Fried foods continue to be popular across the globe. Today, less and less of us are going out to find our favorite fried goods and are instead, turning to cooking at home. The deep fat fryer is showing no signs of going out of fashion and fried foods can be enjoyed as part of a balanced diet. But what is the best type of oil to use for certain types of foods and occasions?
When deep frying foods, the food in question is submerged in oil around the 180-190oC temperature mark. Dipping food in oil in this way means the surface cooks pretty much instantly. A type of cover is created that prevents the oil from penetrating the food itself.
Moisture within the food transforms into steam which means the food is cooking from the inside – this steam also prevents the oil from seeping into the food. Low temperatures will result in the oil making contact with the inner layers of the good, rendering it too oily and even greasy. Temperatures that are too great will dry out the food, leaving an unpleasant texture.
Many of us will have experienced the following: when you leave oil in a pan at a high heat and you come back to find it giving out smoke. This occurs because all cooking fats have what is called a smoke point, AKA the temperature when oil starts to omit harmful to health smoke signals. Healthy nutrients that make up many different unrefined oils become destroyed when oil overheats and reaches smoke point. The smoke point differs between cooking oils and there are certain oils that cope better at high temperatures including almond oil, peanut oil and corn oil.
Deep fat frying and the word “healthy” do not usually appear in the same sentence. However, there are types of oil you can use to keep your calorie intake and fat consumption down – these oils also have high smoke point.
Coconut oil: this type of oil contains medium-chain triglycerides which is proven to increase exercise endurance.
Olive oil: one of the most popular oils used in Mediterranean countries, olive oil is one of the most popular cooking oils. Contrary to common belief, olive oil does not change from a “good” oil to a “bad oil” when it is heated to a very high temperature. It’s composition remains the same which means you can still benefit from its health qualities.
Avocado oil: The avocado has seen a huge popularity surge over the last few years and it looks like this is here to stay. Avocado oil has a particularly high smoke point. For this reason amongst others, it’s a great choice for your deep fat fryer.
If you notice that your oil is smoking at a lower temperature to normal, becomes darker in colour or starts to smell rancid, you should take this as an indication that the oil is no longer healthy to use. Don’t wait for these warning signs to occur and make sure your oil is fresh before any of these deep fat fryer symptoms occur!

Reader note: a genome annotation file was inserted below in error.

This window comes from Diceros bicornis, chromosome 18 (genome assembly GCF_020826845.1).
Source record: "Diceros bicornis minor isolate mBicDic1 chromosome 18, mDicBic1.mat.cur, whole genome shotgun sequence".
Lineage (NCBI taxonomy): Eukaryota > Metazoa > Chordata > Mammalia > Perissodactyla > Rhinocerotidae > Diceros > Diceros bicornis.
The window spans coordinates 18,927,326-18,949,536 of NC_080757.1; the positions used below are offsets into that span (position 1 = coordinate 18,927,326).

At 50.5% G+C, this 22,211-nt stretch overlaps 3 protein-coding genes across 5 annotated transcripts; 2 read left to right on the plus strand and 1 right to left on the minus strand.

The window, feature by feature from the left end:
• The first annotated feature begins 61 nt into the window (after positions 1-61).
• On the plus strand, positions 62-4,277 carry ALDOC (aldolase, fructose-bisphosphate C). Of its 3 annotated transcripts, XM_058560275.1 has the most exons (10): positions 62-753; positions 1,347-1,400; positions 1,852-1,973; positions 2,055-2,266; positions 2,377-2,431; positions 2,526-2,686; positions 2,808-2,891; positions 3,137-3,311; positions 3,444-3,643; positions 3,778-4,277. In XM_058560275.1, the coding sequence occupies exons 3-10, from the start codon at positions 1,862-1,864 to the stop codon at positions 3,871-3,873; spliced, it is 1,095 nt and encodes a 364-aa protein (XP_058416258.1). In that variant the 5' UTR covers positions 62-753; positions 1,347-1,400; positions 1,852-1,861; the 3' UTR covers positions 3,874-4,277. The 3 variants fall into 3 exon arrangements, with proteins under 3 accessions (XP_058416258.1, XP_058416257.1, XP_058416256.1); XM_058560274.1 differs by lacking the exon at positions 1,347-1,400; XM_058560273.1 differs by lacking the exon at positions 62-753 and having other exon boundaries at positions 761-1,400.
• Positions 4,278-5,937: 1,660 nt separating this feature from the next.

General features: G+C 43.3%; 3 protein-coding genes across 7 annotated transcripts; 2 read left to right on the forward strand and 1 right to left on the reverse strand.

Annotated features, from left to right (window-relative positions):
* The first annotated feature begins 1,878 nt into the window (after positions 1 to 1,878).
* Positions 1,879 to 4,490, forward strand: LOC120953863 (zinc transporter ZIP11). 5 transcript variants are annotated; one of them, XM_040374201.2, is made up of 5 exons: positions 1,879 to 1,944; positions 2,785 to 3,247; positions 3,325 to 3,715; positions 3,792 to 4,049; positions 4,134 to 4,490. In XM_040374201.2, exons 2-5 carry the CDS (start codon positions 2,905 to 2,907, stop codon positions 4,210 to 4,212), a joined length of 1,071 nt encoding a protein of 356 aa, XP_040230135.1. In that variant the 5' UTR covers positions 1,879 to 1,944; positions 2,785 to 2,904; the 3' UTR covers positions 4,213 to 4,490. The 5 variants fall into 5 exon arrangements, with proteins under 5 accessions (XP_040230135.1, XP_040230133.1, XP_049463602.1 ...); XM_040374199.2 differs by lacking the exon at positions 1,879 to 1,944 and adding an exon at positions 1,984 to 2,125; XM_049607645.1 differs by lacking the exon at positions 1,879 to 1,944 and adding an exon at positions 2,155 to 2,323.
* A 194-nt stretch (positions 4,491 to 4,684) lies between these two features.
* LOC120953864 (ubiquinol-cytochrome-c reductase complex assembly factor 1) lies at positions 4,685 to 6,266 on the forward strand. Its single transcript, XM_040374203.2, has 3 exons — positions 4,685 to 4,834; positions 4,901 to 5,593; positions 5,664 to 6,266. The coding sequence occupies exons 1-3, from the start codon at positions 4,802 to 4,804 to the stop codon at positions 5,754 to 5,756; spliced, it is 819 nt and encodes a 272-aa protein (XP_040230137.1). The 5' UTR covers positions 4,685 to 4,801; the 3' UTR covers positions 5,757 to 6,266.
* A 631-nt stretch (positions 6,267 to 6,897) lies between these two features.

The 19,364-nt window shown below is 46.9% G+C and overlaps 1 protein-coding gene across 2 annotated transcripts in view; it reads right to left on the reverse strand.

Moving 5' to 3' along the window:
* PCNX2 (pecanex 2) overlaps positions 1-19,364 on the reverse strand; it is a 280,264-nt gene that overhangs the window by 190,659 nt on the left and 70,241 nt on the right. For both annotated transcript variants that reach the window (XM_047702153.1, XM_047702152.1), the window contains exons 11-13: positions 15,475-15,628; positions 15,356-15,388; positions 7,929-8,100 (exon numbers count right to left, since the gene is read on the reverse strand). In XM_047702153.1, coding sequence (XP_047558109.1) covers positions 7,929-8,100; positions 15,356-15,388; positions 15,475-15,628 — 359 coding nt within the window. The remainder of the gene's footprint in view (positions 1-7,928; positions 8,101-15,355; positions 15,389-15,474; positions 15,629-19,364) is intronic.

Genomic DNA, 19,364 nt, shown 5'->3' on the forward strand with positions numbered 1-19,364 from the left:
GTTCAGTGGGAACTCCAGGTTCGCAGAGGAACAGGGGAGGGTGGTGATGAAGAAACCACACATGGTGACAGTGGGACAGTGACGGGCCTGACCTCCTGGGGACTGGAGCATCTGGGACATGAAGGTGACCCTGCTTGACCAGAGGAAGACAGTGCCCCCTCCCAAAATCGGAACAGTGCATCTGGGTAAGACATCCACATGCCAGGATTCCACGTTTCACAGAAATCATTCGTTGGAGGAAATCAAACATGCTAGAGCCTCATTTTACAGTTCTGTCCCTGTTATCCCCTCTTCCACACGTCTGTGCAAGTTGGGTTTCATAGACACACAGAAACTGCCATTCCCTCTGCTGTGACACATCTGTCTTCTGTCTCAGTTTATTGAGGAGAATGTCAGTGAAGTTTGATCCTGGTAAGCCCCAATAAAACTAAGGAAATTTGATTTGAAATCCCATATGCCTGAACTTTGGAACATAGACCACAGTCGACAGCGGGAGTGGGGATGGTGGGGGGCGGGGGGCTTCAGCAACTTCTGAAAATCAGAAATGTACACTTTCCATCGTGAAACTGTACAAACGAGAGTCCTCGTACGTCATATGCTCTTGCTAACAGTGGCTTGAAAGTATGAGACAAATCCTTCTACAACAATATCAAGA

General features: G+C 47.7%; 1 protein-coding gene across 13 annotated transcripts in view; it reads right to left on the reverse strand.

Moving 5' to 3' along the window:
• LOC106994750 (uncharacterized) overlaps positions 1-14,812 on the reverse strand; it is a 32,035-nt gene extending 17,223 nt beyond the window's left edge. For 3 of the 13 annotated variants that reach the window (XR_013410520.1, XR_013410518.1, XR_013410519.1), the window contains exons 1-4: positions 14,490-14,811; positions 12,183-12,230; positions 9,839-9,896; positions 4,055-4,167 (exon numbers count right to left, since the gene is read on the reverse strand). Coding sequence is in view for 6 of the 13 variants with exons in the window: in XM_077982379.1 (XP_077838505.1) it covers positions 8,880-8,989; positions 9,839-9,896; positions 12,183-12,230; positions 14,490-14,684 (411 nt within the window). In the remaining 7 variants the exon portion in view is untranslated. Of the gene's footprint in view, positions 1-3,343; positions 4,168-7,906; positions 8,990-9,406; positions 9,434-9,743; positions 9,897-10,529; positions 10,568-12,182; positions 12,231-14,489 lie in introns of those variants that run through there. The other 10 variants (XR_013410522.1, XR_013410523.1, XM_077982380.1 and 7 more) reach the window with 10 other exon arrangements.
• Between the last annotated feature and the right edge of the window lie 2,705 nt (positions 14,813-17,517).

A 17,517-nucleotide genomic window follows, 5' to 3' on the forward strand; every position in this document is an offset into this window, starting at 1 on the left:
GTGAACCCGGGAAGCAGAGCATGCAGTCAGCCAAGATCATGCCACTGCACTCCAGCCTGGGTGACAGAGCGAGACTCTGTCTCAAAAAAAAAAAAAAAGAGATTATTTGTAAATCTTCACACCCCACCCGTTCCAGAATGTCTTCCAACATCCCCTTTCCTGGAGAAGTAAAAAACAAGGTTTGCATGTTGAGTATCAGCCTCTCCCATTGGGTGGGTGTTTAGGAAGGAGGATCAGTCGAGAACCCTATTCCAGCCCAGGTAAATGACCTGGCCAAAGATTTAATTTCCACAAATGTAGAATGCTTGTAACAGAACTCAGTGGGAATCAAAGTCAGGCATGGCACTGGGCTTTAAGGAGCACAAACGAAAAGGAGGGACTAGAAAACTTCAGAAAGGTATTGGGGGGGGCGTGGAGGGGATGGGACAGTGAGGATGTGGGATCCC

There are some oils and fats that you should avoid putting in your deep fat fryer. Vegetable oils are extracted from seeds and for this reason, they need to go through processing methods that render them unhealthy for consumption. Vegetable oils are high in polyunsaturated fats and as much as 4% of them can be comprised toxic trans fats. Some further example of fats to avoid include:
Deep fat frying with these oils means you’re exposing yourself to a high amount of oxidized fats which can be harmful to heart health and raise cholesterol.
You should place used cooking oil into a sealable bag and place it in the bin. Sealing in a bag will prevent any potential for leaks that will be extremely difficult to clean up should it seep through.
Do not poor you cooking oil down the sink as the fat particles could solidify and block up your pipes, resulting in complex and expensive-to-resolve plumping problems!
All around the world, millions of us have a penchant for deep fried foods and flavours and this doesn’t look to be going away in a hurry. Deep frying may not be the healthiest method of cooking, but when foods are cooked this way in moderation, it does not pose any threat to your health. Here are some of the best things about cooking with a deep fat fryer:
So there you have it. Deep fat fryers can accommodate a number of different oils, but knowing which to choose for the type of food and result you’re looking for is key. Now you know the types of oil to choose and avoid, how to dispose of it and how to choose the healthy option, you can deep fry to your hearts's content.
Might be worth proof reading this page in order to remove the numerous spelling mistakes.